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  • Writer's pictureThe Merge

New Year’s resolutions come with an extreme burden leading to their ultimate failure

Updated: Feb 25, 2023

It is that time of the year again! Tis the season to set goals for the new year.

what shuld be New Year’s resolutions

Every year at the end of December people love to set goals and objectives for the new year that can lead to a meaningful change in their lives. Whether we promise to exercise everyday and get in shape or finally quit smoking, but let's face it: We don't really stick to our New Year’s resolutions.

Millions of people put their hopes and dreams for self-improvement into a shiny set of New Year’s resolutions. But, alas, fail to do so.

It is no surprise that you might look for advice on the internet or consult lifestyle gurus to help you with all kinds of ways to stay on track with your resolutions. But let's face it: It is pretty pointless to wait all year to decide on a few things that you might want to stop doing or change.

Despite best efforts being made, most people feel discouraged easily by their lack of willpower within the first few days of the new year itself and quickly abandon their goals. Several studies and surveys have shown that, by February, as many as 80% of New Year’s resolutions will have been abandoned. Why is it so difficult to keep New Year's resolutions? Why do we still try new resolutions every new year? What is the psychology behind it?

It’s part aspiration and part tradition.

"We tend to set resolutions because the New Year serves as a cyclical marker of time during which we reevaluate and take inventory on our lives,” says Sabrina Romanoff, PsyD, clinical psychologist and professor at Yeshiva University in New York City. “The drive for making resolutions is motivated by this punctuation in time, like a yearly college graduation, activates hope and expectations for what we hope to achieve going forward.” This hope and imagination invites us to imagine our future with an “improved” version of ourselves. This idea of who we’d like to be can be exciting and motivating—at least for a little while.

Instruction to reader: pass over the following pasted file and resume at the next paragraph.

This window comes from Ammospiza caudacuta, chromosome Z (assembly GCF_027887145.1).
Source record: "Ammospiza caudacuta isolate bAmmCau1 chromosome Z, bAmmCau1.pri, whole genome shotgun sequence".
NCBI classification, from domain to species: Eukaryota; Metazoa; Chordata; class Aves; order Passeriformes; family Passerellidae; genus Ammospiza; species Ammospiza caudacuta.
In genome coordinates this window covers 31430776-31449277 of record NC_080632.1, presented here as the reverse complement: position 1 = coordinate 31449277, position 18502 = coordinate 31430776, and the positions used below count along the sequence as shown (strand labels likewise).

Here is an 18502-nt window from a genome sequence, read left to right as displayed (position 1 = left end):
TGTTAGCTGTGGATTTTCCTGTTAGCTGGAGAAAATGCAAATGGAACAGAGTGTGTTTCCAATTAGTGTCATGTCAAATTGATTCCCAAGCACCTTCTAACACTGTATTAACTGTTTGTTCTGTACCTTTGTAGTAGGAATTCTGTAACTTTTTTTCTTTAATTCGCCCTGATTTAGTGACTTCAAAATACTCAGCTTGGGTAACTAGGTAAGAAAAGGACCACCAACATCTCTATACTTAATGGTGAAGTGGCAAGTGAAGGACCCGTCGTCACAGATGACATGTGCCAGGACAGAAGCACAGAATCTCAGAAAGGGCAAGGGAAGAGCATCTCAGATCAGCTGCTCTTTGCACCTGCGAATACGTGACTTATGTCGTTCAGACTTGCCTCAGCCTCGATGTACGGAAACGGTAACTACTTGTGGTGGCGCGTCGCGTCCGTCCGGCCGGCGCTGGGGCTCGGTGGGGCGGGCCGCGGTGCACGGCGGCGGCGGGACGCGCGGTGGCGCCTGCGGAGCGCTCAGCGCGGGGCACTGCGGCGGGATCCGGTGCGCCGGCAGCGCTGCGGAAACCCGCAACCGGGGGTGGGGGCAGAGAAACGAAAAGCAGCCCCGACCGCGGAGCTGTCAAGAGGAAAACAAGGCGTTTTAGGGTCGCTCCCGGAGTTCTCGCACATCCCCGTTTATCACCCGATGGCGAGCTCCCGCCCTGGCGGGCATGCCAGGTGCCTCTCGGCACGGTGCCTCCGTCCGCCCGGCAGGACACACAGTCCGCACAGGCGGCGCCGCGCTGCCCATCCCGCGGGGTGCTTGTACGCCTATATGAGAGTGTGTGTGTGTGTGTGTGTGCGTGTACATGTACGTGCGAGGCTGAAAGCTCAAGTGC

If you think of it, do we really have to wait for 1st January to make a resolution for the betterment of our lives? Is that why most resolutions fail? New Year resolutions come with a sort of burden and expectations to stick to it whether you are ready to make any changes in your lives or not.

It comes with a "have to" attitude instead of a "want to" attitude.

What can you do to stick to your resolutions?

1. Start Your Resolution When You're Ready

Rather than making your resolution on January 1st, decide to change your habits when you're actually ready to commit. Whether that means you wait a few days or you put off launching your goal for a few months, delaying your goal is better than abandoning it altogether.

2. Step inside the resolution with a plan

You can aim for success by getting prepared first. Whether you need to get organized before you change your financial habits or you need to do some more research before you commit to losing weight, establish what steps you'll need to take to stick to your change.

Only once you've sufficiently prepared yourself, take action. This will make you have more willpower, and your resolutions will be more likely to stick.

3. Be specific with your resolutions

One of the biggest reasons people fail to keep their New Year's resolutions is because they're not specific enough, according to psychotherapist Jonathan Alpert, author of "Be Fearless: Change Your Life in 28 Days".

For example, resolving to "exercise more" or "lose weight" are easy ways to set yourself up for failure, as they lack ways to mark progress and are unlikely to keep you motivated throughout the year. Instead, try making your goal specific, like running a particular 5K you have circled on the calendar or losing 10 pounds by a certain date.

"It's easier to drop out or walk away when you set goals or resolutions that are vague," Alpert told Business Insider. "When it's really detailed and specific, it's harder to walk away from it."

Finally, don't succumb to the pressures of having a New Years resolution to discuss with your study group. You can simply say that you don't have any!

Remember, you are only making these resolution for yourself so make them whenever you are ready.

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